PictureAll the discs are full screen 1.33:1 aspect as per TV screens with average bitrate of 6.19 Mbps. The pilot remains the best picture with good strong colours and decent black levels. Detailing does tend towards the soft in places, but on the whole this is a decent enough picture considering its age and origins. The rest of the episodes are rather a mixed bag, varying quite distinctly between each other. Colours can vary from strong and bold to rather thin and washed out, though I never spotted any bleeding. Contrast and brightness vary wildly from grey to black, sometimes within in episodes. Detailing is never perfectly sharp, though it is acceptable but can soften in places. Digitally there were no compression problems or any edge enhancement, though the print does suffer from specks of damage here and there as well as a smattering of grain in places. Overall the episodes look like TV, and old TV at that, better than VHS, but not much more than that.
SoundEach episode is given an English 2.0 Dolby Digital stereo sound track and it is purely functional. Everything is clear and free from distortion and hiss. It sits firmly in the mid range having little significant bass; even the gun shots and explosions have little depth. There is also little in the way of stereo effects, even with the score. So whilst this track is never bad, there is little to comment on other than its functionality. The Spanish Dolby Digital 2.0 mono is obviously even flatter and a little tinny to my ears.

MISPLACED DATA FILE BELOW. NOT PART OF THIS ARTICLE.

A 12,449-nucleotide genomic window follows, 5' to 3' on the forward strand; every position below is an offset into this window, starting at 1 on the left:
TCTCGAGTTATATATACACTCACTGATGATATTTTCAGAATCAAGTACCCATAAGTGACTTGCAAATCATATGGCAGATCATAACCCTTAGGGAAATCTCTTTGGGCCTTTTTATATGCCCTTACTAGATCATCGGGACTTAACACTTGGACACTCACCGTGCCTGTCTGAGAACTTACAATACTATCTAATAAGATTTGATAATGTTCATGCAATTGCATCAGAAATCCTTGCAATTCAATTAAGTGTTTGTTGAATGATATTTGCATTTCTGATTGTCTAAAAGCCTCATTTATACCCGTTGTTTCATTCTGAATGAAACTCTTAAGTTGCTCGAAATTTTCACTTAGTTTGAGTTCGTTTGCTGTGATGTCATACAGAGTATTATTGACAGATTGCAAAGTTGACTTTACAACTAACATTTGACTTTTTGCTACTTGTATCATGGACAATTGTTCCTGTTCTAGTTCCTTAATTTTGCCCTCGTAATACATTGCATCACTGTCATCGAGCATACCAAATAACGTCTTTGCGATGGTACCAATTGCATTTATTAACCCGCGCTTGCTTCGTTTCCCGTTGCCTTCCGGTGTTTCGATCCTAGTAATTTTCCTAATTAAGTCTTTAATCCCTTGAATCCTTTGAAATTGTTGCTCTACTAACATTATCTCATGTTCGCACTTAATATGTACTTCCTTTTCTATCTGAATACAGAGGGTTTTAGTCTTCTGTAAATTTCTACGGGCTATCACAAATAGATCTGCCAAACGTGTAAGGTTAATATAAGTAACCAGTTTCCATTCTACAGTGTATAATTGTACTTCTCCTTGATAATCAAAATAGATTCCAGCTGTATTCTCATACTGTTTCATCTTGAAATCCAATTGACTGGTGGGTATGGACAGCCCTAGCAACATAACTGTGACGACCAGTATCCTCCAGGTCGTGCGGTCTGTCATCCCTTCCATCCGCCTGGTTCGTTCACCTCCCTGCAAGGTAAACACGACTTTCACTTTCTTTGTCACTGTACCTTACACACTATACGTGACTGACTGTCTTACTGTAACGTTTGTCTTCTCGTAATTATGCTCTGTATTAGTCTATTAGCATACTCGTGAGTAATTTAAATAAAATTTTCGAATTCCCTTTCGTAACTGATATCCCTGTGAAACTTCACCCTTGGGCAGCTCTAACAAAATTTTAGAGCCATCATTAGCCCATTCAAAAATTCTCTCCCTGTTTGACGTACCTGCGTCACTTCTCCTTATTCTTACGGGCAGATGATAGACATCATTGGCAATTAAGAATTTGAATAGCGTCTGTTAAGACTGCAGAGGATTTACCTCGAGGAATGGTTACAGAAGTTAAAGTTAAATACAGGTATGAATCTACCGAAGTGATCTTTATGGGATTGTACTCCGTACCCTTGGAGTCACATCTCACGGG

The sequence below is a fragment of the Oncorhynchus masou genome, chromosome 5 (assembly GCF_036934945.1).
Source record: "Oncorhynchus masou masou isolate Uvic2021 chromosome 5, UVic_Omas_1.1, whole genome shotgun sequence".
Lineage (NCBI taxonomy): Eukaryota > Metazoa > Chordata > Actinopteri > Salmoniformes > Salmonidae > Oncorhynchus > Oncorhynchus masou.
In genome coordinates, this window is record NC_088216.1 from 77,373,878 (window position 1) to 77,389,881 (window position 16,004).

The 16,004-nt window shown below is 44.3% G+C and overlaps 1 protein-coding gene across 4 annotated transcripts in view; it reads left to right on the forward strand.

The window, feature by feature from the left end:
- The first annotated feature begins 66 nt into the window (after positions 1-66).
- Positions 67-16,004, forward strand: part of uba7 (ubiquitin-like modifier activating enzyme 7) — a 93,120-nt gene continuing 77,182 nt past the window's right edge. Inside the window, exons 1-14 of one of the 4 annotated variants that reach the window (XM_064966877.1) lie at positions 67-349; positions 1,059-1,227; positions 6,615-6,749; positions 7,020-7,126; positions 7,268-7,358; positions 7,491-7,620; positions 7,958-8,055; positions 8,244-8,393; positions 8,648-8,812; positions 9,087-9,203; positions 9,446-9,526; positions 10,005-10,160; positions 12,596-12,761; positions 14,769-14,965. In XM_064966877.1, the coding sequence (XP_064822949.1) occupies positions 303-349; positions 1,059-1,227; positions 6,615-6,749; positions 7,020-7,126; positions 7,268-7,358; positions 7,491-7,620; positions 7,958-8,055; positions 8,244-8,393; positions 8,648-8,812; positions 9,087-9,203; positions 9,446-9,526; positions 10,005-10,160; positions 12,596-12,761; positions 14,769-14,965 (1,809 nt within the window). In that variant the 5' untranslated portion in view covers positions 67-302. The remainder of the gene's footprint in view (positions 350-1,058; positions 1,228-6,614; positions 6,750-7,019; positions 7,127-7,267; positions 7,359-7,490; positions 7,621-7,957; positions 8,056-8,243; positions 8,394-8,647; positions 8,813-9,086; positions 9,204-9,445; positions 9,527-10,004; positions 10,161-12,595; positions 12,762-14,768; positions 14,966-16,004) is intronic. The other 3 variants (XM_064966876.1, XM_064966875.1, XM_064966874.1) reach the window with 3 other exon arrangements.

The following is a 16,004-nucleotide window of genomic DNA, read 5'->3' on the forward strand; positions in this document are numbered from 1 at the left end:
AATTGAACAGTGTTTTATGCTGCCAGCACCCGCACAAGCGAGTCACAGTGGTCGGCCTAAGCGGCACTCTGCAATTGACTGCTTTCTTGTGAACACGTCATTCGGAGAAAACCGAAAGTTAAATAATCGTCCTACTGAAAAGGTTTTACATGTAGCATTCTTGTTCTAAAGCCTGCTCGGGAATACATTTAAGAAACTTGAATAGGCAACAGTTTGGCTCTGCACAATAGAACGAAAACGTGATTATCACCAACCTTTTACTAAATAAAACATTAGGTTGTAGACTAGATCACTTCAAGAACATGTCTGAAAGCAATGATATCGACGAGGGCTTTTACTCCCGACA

ExtrasThere are only two extras in the entire set. The first is a commentary on the pilot by Kenneth Johnson. He is extremely knowledgeable about his creation, hardly pausing for breath, and informs on a wealth of topics including casting, makeup, locations, filming dates, script changes and any number of different topics. It feels a little scripted, but his delivery is sound plus there are obvious areas where he shoots of at a tangent, for example how he included areas of his own upbringing in areas of the script (Men, Women and Coloured toilets) making this an informative and enjoyable listen.
The only other extra is a four minute 'making of' featurette on the last disc. It is standard promotional material for a new show starting on a network, contains interviews, well a few seconds with, the major cast and crew that are making this (then) new show. Still manages to pad with film clips as well.
VerdictSo, what have we learned? We know Fox is unable to grasp the concept that it has a good show; it has failed to learn the lessons of the past. We also know although the world has changed in the last fifteen years, it is not that much, as a show that aired that long ago is still as relevant. And perhaps watching Alien Nation, we can all come a step closer to understanding ourselves and by extension improve the world in which we live. As a DVD set Fox have provided the bare minimum, but I can see that not mattering as the show itself is good enough to out way this shortcoming. Buy, watch and enjoy because they don't make them like this any more.
Our Review Ethos
To comment on what you've read here, click the Discussion tab and post a reply.